The country’s partisan discourse continues to impact high school sports, as a pair of politically charged incidents hit prep campuses over the past week.
At Harnett Central High School (N.C.) principal Cindy Gordon was fired after she asked a student at a football game to remove a jersey, which read “Trump 45” on the back.
According to Yahoo Lifestyle, Gordon disciplined student Matthew Collins, 18, for wearing a Trump jersey to a football game where students were encouraged to wear patriotic clothing. Collins’ father said his son felt “humiliated” and left the game.
“We don’t want any kids violated. We don’t want to see kids embarrassed over something like this,” Mike Collins said. “[Matthew] was not disrespectful. He was not acting in a manner that would cause attention to him.”
The school announced that Gordon will be replaced by Harnett Primary principal Catherine Jones.
Meanwhile, in Washington, about 50 students walked out of Kamiakin High School classes last week over allegations of racism, which stemmed from a chant that started at a football game. According to the Tri-City Herald, Kamiakin students in the crowd chanted “Build the Wall,” prompting some in the crowd to take their concerns to the school board.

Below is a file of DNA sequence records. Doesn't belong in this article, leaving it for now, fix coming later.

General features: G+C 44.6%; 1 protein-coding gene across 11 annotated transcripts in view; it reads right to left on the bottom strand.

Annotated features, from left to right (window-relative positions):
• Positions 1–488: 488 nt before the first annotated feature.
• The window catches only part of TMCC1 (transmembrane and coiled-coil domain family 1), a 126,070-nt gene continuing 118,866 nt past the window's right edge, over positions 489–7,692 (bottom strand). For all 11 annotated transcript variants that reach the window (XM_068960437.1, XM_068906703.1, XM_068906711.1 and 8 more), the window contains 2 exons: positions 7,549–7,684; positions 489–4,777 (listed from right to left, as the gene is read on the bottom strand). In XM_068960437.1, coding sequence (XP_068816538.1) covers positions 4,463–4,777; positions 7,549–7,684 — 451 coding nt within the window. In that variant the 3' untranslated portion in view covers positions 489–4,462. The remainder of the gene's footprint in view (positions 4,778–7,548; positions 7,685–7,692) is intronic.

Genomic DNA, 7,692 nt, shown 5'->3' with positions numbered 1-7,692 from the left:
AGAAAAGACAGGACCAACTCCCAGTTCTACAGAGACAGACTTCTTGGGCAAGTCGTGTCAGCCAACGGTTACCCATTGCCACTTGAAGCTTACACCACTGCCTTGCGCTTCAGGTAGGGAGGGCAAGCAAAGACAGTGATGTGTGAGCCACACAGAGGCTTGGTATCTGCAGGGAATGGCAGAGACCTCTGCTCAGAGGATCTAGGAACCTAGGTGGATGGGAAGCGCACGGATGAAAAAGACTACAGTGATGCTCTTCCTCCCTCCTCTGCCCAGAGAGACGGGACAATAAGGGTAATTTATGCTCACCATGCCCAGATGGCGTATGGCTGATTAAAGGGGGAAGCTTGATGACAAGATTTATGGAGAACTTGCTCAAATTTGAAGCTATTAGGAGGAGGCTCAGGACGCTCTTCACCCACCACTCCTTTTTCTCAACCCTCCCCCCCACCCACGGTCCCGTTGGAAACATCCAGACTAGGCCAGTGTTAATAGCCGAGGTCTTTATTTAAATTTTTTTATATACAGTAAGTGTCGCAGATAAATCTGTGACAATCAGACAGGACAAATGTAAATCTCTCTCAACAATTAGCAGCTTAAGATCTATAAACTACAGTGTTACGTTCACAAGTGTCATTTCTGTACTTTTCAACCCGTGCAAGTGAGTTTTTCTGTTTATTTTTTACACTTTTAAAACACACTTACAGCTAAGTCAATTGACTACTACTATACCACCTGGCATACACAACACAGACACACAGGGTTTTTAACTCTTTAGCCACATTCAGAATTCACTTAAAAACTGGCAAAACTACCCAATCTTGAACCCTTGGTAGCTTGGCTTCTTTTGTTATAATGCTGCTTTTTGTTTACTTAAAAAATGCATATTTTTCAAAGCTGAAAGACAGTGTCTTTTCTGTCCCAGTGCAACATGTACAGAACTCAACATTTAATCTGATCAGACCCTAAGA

The student body spirit section had decided “United States of America” theme and students showed up to cheer for their team wearing red, white and blue. One student brought a “Make America Great Again” flag.
A senior at the game, Cielo Castor, said the student with the flag had a right to display it, but when the “Build the Wall” chant started, she told the student who brought the flag that he need to put a stop to it. Photos of the flag were later posted to social media, which upset Castor enough that she took her concerns to the school board.
After hearing concerns from a number of students who spoke at the school board meeting, Kamiakin principal Chris Chelin decided to go to classes to discuss the matter with students. Late Friday, however, about 50 students walked out, waving a Mexican flag and chanting “We’ll never be defeated — People united."
Rather than take punitive action, school officials told students who skipped class to come in and talk to administrators if they were experiencing racism or other issues.